Told through the voices of the mother and her son, as well as through a stunning tapestry of collected texts and images–including prior stories of migration and displacement–Lost Children Archive is a story of how we document our experiences, and how we remember the things that matter to us the most. Blending the personal and the political with astonishing empathy, it is a powerful, wholly original work of fiction: exquisite, provocative, and deeply moving. 


I can easily see a lot of people hating this book. In fact, I can see myself hating this book. It’s dense and it’s work to get through. This is yet another one I would almost definitely not have finished if I wasn’t reading it for the Women’s Prize. The writing style isn’t my thing and it’s immediate from the start that layout of the book itself is atypical, for lack of a better word. It’s a “family story” and a “road trip book,” both of which I also tend to stay away from. There are plenty of reasons why I shouldn’t have enjoyed this book, but somehow I did.

The thing about living with someone is that even though you see them every day and can predict all their gestures in a conversation, even when you can read intentions behind their actions and calculate their responses to circumstances fairly accurately, even when you are sure there’s not a single crease in them left unexplored, even then, one day the other can suddenly become a stranger.

There are so many layers to this, and I know I didn’t fully understand all of it. The main character and her husband are sound archivists, which right away makes for a bit of an intriguing tone. It explains the unusual formatting and lets our narrator examine things in a light we may not be accustomed to. It also helps to incorporate the underlying theme of the novel: illegal immigration in the United States.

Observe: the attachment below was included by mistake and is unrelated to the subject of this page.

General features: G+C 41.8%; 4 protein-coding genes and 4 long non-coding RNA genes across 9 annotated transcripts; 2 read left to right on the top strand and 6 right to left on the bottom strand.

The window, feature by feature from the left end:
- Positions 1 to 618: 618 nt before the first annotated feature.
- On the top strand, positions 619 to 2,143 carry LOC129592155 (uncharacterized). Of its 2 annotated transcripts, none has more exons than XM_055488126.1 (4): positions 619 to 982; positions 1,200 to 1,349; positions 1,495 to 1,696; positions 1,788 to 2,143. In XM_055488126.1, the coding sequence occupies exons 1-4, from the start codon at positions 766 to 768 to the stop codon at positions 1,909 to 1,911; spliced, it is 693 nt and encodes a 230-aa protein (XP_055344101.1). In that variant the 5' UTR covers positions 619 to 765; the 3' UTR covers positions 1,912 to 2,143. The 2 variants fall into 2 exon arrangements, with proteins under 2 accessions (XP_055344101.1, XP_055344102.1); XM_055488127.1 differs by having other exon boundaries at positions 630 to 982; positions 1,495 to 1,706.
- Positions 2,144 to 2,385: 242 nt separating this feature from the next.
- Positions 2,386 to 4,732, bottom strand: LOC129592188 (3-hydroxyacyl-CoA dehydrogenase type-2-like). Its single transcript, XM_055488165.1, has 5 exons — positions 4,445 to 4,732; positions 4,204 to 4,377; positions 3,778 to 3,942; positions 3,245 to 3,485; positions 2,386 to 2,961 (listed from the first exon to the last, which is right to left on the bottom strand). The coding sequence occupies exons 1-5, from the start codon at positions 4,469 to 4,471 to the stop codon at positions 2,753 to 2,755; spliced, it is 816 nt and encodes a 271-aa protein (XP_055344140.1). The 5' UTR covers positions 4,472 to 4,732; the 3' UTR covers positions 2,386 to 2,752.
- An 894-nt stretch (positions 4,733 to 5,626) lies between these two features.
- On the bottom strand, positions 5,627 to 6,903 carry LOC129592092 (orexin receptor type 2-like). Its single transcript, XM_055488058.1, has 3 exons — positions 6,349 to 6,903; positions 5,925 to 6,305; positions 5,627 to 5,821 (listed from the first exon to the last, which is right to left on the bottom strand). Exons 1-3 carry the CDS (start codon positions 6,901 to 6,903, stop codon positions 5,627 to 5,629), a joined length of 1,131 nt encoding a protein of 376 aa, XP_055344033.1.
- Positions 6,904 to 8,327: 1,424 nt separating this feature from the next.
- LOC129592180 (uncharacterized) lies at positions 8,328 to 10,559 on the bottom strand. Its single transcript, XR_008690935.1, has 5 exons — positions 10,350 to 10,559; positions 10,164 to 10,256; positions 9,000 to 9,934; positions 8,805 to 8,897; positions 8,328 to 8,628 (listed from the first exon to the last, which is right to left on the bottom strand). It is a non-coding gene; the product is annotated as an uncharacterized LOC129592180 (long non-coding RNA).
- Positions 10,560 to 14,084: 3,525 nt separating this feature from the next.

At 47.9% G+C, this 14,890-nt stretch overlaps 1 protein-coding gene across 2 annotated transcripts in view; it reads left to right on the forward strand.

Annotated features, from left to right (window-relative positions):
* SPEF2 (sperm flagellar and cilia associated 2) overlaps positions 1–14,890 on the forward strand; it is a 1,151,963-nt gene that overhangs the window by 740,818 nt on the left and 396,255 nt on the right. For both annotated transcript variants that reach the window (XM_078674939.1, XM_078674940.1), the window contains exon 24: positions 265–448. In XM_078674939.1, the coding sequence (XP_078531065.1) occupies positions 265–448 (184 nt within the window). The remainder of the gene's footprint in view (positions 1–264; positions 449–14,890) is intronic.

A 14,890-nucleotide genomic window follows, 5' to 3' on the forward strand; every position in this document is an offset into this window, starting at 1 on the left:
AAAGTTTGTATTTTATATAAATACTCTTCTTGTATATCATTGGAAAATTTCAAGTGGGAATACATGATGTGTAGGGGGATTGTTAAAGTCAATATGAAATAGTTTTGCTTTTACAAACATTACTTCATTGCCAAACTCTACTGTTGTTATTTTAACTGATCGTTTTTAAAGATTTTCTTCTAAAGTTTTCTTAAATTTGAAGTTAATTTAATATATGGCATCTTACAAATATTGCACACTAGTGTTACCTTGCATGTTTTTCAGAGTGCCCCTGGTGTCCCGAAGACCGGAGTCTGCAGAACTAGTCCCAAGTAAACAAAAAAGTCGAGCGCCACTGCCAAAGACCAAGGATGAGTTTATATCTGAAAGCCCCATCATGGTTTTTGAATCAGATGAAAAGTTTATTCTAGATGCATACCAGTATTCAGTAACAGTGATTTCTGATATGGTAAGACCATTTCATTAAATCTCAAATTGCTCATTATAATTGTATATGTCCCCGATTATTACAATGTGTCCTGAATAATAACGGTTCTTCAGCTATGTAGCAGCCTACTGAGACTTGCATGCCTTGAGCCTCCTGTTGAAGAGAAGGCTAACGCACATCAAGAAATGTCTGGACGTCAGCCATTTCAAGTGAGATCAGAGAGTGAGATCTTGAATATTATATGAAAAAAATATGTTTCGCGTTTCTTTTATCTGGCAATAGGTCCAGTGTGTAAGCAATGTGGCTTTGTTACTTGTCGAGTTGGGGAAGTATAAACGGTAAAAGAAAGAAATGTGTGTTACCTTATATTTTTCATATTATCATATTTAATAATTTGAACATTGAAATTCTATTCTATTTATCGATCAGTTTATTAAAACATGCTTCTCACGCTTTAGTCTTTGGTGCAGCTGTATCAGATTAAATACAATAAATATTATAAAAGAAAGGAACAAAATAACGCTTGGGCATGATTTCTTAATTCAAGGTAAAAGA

No one thinks of those children as consequences of a historical war that goes back decades. Everyone keeps asking: which war, where? Why are they here? Why did they come to the United States? What will we do with them? No one is asking: why did they flee their homes?

The narrator and her husband meet while working on a project to record all of the languages being spoken in New York City. The narrator herself was born in Mexico and becomes obsessed with the children crossing the border, hoping to join their family on the other side. Once the language project is complete, she decides to make her next project about giving voices to these lost children. Meanwhile, her husband’s next project is on the other side of history: he has become deeply obsessed with the history of the Apache tribes of Native Americans.

[…] reading others’ words, inhabiting their minds for a while, has always been an entry point to my own thoughts.

I found myself becoming deeply emotionally connected to the narrator throughout the first half of the book, until the focus shifts to the son. From there, I became more enthralled with the plot itself. I found the switch interesting; I went from somber introspection to a more dreamlike reading experience. I enjoyed both parts of the book and felt like they really balanced each other out.

Hard to explain why two complete strangers may suddenly decide to share an unbeautified portrait of their lives. But perhaps also easy to explain, because two people alone in a bar at two in the morning are probably there to try to figure out the exact narrative they need to tell themselves before they go back to wherever they’ll sleep that night.

There are so many deep themes to this that I wish I could discuss in detail, but just can’t grasp strongly enough to wrangle into a coherent analysis. I really wish I had read this in a lit class in college, I know I would have gotten so much more out of it. Regardless, I’ll probably be reading whatever pieces I can find on this, so if you happen to see something interesting please send it my way!

Once he even recorded our voices talking in the backseat of the car, and then played them for Ma when they thought we were both sleeping and not listening. And it was strange to listen to our own voices around us, like we were there but also not there. I felt like we’d disappeared, thought, what if we are not actually sitting back here but only being remembered by them?

All in all, while this was a challenging reading experience for me, I really felt it was worth it. Luiselli succeeded in making me think deeply while consuming her work, and I hope to return to it in the future — perhaps with a better context to place it in. I recommend picking this up if you’re looking for some slower moving literary fiction to make your brain work.


More Women’s Prize 2019 Longlist reviews:
The Pisces
Ghost Wall
Ordinary People
Circe
Lost Children Archive
Praise Song for the Butterflies
An American Marriage
My Sister, the Serial Killer